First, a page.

An aspiring Snowbird

Written by Bob on July 6th, 2009

CANNON FALLS, MN – Summer vacations to my native land of Minnesota always end in a clash of colors and temperatures. My latest trip home to California was no different. From the runway at Minneapolis / St. Paul Airport, my US Airways airbus jettisoned quickly to 30,000 feet.

And as I gazed down at the gently rolling Minnesota landscape below me, the earth appeared as a geometric pattern of squares and rectangles. These patterns – signifying vast acres of farms and ranches – were covered with alfalfa, corn, soybeans and trees. Lots of trees. And all this lush vegetation, watered from a summer of plentiful rainfall, shone a dark, vibrant green.

That’s the green of my vacation. A green that vanished when I landed four hours later in Palm Springs. At this city known for its hellish summer heat, the view is uninspiring. For as far as the eye can see the landscape is covered with sickly looking shrubbery, dead grass and weeds, colored a pitifully dull yellowish-brown. It’s a most lifeless view for someone fresh from Minnesota.

Oh, Minnesota how I already miss your green and temperate beauty.

During my two-week stay in Cannon Falls the temperatures ranged between 58 and 82 degrees. The morning I left it was 62 with bright sunshine and blue skies. The air smelled clean and crisp.

But when my plane landed at Palm Springs and I stepped outside the airport, what a shook. The 111-degree heat almost sucked the breath out of me. Who would want to live in such a place?

But let’s be fair. Come December Minnesotans will be deep in hibernation holed up in their homes to escape the arctic cold and snow blasting down from Canada.

While Minnesotans brave the long winter counting the days until spring, Palm Springs folks will be basking in warm sunshine. They’ll be swinging golf clubs while Minnesotans cuss and shovel out heavy, wet snow from their driveways. They’ll lie poolside while Minnesotans lie and say they enjoy the winter months and all the glorious fresh fallen snow and “brisk” air.

Palm Springers will drive about town in convertibles wearing shorts, sandals, and sleeveless blouses and T-shirts, while whistling a merry tune. Meanwhile, Minnesotans will grumble and curse their fate and pile on layer upon layer of thick winter clothing to brave a howling north wind just to see if their car will even start.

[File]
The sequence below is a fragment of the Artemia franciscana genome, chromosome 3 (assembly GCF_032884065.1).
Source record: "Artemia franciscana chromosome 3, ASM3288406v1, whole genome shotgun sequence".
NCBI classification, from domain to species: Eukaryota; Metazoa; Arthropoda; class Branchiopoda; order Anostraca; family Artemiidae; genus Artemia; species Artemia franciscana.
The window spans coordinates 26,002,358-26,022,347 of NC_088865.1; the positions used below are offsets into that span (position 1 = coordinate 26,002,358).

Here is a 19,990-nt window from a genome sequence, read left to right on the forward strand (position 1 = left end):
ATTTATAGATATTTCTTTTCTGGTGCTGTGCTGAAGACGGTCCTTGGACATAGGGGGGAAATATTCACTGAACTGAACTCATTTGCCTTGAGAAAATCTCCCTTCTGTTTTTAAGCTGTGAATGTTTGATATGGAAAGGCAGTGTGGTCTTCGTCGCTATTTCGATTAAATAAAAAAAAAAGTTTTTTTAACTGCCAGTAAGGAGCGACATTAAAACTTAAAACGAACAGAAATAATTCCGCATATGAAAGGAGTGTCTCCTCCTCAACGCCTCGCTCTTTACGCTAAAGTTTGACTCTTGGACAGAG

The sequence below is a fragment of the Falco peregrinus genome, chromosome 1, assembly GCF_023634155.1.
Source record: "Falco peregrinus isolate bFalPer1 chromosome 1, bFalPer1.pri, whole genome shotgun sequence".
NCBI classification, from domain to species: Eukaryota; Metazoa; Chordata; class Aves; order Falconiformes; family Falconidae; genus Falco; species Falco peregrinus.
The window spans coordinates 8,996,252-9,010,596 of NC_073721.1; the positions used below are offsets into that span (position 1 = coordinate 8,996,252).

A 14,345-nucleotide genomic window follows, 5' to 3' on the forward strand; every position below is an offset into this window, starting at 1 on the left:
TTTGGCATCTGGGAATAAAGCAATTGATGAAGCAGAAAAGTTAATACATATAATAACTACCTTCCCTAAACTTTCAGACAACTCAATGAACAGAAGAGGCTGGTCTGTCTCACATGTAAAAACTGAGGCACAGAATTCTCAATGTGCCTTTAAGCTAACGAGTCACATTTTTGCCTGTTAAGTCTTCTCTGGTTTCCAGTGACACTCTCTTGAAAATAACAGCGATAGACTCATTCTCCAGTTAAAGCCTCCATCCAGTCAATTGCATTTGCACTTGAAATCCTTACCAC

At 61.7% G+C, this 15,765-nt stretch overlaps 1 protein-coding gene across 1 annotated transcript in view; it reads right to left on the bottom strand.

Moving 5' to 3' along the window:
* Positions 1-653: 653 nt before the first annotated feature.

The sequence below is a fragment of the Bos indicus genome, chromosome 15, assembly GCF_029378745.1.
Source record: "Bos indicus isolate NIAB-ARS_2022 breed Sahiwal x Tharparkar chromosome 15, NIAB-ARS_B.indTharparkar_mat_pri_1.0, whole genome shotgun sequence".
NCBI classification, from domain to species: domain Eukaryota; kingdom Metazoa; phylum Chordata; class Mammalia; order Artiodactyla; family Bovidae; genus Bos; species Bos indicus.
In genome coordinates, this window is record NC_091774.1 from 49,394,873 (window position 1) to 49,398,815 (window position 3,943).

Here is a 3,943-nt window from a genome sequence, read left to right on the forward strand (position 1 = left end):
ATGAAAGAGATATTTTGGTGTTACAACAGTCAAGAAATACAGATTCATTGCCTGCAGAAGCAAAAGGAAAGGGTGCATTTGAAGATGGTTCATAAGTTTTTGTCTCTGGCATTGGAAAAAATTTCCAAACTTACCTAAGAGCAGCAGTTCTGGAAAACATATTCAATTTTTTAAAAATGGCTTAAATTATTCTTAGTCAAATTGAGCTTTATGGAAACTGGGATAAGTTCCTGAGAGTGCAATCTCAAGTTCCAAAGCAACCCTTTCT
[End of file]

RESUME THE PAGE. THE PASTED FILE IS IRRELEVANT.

Hey, I admit I moved to California for the sunshine. Toss out those five or six months of freezer-like temperatures, and I’d be back in Minnesota before you could spell it.

“Snowbirds.” You know who they are. They’re your friends, neighbors and relatives who turn you green with envy when they babble on about their winter stays in their favorite warm-weather state. They’re those lucky retirees who spend winter months in California and summers in their native land such as Minnesota.

I have a plan. I’m inching closer to retirement and when I do pull the plug on my work-a-day world in 13 months (yes, I’m counting the months) I plan on joining the ranks of the Snowbirds, and then I too shall enjoy the best of both states.

3 Comments so far ↓

  1. John Otto says:

    Hey Bob, I have an idea. I’ll stay with you in January & February, and you can stay with me in June & July. Do you think Nan could handle it?

  2. Bob says:

    As long as you don’t emit foul odors, shed fur on the carpet, or bark and meow in the wee hours of the morning, I’m sure she will go for it!

  3. John Otto says:

    I don’t shed, bark or meow, but can’t make any promises concerning the foul odors!

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